Richard E. Baer

Dear Editor:
This morning I heard the news that Pat Robertson is calling for a 21-day prayer initiative asking God to provide for the "retirement" of unnamed Supreme Court justices who voted to overturn the Texas sodomy law. I think it's time to mobilize the immigrant community in a similar way. How about calling for a prayer initiative for passage of a legalization bill similar to the one proposed by Rep. Cornyn?

Carol Dvorkin, Immigration Attorney
San Francisco

Dear Editor:
The National Immigration Forum issued the following press release.

The Bureau of Citizenship and Immigration Services of the Department of Homeland Security today released statistics indicating that 1.063 million people were granted permanent resident status in the U.S. in Fiscal Year 2002 (Oct. 1, 2001 Sept. 30, 2002). The numbers, nearly identical to the figures for FY2001, indicate that the processing of applications for immigration kept pace with previous years. While the statistics measure paperwork processed, not the number of people arriving or seeking legal immigration status, the statistics released today indicate that not a great deal has changed regarding the numbers of immigrants granted permanent status (i.e., "green cards") in the US. "Immigration has been an overwhelmingly positive aspect of American society, past, present and future," said Angela Kelley, Deputy Director of the National Immigration Forum. "We are still attracting the best and the brightest, the hardest working, the most brave and adventurous people from around the world. They leave everything and everyone they know to seek the American Dream, just as generations of immigrants have done for 400 plus years on this continent." Almost two-thirds (63%) of those granted permanent status applied as the spouses or close family members of U.S. citizens or other legal immigrants. Another 17% were granted legal status because employers filling jobs were unable to find U.S. workers to fill them. "Since 9-11, a number of government actions have targeted all newcomers in the name of national security," Kelley said. "While some in America want to place the blame for 9-11 at the feet of all hard-working immigrants, the statistics released today show that we as a nation have not bought into that leap of logic. We must strive to be a safe and strong nation and still protect our winning tradition as a nation of immigrants." Kelley's organization has been a leading advocate for putting greater resources into the Department of Homeland Security's immigration functions, especially those functions that process the paperwork and run the background checks that allow immigrant families to be reunited and that match employers with workers. The Forum is also a leading voice for comprehensive immigration reform that would allow more of the immigration that happens to occur within the U.S.'s legal framework, rather than in the black market of human smuggling, document forgery, and undocumented immigration. "We know that laws and quotas made up in Washington are running smack in the face of the economic laws of supply and demand," Kelley said. "And the laws made in Washington are losing that battle. We need to reform our laws so that more of the immigrants that are coming are coming with a visa not a smuggler, so that people can live and work above board, not in the shadows or margins of our society. Reform is critical to our economic security and our national security."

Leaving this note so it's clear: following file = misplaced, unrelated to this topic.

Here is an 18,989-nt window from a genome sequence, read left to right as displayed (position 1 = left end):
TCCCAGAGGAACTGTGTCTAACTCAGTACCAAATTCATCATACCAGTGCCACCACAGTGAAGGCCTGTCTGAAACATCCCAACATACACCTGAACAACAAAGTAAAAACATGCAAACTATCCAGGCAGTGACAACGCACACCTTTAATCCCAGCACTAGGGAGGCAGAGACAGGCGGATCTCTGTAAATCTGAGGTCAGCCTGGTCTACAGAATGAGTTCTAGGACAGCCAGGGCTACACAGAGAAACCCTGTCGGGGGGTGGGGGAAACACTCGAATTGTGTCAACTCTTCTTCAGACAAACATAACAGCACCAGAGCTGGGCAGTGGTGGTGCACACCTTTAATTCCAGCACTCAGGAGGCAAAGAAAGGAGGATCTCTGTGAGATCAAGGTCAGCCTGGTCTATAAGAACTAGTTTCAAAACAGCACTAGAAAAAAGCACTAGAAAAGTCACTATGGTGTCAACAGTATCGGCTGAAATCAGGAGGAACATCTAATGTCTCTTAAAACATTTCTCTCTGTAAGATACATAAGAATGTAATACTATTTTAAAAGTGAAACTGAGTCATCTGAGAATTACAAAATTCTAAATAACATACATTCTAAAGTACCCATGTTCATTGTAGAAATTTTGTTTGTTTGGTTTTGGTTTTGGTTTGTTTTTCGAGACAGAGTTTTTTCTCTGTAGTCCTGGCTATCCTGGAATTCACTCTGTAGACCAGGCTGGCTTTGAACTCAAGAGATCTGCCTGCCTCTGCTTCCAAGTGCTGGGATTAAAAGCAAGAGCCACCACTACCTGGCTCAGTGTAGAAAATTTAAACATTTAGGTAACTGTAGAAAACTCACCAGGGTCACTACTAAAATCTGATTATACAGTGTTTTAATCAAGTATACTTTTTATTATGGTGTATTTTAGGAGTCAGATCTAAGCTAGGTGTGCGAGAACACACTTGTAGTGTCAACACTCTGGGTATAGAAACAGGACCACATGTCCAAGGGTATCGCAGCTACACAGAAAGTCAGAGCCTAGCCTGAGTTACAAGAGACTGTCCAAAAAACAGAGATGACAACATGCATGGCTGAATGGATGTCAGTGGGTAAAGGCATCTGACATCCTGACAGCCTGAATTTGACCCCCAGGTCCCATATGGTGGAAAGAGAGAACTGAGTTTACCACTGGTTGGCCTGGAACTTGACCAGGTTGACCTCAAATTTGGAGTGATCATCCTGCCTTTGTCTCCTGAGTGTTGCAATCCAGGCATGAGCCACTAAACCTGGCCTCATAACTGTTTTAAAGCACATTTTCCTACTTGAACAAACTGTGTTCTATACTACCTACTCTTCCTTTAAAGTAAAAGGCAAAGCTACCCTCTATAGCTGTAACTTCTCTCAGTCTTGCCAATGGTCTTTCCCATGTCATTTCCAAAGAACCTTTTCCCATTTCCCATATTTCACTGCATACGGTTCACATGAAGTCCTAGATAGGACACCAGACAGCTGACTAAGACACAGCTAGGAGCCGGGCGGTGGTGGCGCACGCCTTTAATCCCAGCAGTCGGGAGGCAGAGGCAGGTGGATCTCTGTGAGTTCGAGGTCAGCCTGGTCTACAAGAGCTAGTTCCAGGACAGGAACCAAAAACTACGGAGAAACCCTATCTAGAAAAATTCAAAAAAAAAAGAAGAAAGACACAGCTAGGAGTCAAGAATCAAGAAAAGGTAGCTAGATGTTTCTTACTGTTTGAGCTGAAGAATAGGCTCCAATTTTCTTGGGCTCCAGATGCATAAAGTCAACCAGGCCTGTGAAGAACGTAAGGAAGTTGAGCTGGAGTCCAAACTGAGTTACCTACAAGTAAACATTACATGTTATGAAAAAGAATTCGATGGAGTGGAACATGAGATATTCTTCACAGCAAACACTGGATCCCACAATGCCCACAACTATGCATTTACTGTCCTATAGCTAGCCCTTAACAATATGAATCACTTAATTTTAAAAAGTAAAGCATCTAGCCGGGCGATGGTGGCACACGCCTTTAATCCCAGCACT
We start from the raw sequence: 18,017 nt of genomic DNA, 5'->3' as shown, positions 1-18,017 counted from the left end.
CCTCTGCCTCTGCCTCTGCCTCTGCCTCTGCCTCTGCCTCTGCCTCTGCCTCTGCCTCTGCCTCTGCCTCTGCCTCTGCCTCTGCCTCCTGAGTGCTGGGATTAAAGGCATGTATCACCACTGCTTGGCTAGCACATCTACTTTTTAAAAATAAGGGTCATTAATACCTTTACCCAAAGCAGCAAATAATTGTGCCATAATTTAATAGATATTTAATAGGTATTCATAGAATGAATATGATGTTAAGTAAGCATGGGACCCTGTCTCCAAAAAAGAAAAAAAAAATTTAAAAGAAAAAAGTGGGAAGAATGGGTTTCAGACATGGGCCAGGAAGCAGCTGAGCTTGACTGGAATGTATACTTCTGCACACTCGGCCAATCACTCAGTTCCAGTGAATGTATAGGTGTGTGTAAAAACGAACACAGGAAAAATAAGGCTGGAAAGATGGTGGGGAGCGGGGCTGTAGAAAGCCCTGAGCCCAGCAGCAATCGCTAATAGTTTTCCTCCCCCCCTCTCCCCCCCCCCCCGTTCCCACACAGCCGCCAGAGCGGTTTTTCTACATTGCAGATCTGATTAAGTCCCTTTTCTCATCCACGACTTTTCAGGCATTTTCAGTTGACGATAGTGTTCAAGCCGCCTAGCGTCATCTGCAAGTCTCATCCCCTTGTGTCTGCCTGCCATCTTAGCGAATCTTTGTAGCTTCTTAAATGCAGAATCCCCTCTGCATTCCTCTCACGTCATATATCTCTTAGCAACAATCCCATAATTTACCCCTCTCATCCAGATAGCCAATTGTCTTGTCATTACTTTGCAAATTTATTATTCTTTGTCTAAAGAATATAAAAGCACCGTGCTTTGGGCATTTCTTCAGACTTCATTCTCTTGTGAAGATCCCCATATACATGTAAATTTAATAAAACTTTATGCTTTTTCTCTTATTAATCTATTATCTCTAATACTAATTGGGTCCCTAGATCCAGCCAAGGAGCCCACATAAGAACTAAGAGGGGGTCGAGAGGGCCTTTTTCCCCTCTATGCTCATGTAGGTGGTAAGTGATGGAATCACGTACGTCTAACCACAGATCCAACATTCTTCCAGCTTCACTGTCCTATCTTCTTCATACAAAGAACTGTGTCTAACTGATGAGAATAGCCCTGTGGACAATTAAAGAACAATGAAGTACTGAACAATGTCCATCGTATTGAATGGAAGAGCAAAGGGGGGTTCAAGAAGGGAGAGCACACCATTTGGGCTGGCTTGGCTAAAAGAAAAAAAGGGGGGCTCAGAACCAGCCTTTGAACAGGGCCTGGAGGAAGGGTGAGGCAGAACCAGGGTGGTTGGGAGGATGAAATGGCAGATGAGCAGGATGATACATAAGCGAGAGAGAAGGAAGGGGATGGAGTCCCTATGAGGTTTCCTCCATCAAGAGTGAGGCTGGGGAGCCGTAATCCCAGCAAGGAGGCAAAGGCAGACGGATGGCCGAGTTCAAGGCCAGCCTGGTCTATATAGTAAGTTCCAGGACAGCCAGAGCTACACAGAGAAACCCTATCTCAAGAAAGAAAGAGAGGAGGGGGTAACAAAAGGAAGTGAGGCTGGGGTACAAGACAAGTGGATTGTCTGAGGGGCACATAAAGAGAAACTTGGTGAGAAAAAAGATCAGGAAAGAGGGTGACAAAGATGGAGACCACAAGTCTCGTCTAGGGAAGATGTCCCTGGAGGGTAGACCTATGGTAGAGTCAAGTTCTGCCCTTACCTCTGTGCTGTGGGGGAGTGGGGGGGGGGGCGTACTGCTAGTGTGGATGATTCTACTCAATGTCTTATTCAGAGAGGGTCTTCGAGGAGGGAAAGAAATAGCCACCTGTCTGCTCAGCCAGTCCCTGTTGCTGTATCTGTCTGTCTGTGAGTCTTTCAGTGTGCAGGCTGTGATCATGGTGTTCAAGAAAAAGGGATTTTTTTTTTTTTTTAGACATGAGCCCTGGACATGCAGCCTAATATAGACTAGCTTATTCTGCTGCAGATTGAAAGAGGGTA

Douglas G. Rivlin, Director of Communication
National Immigration Forum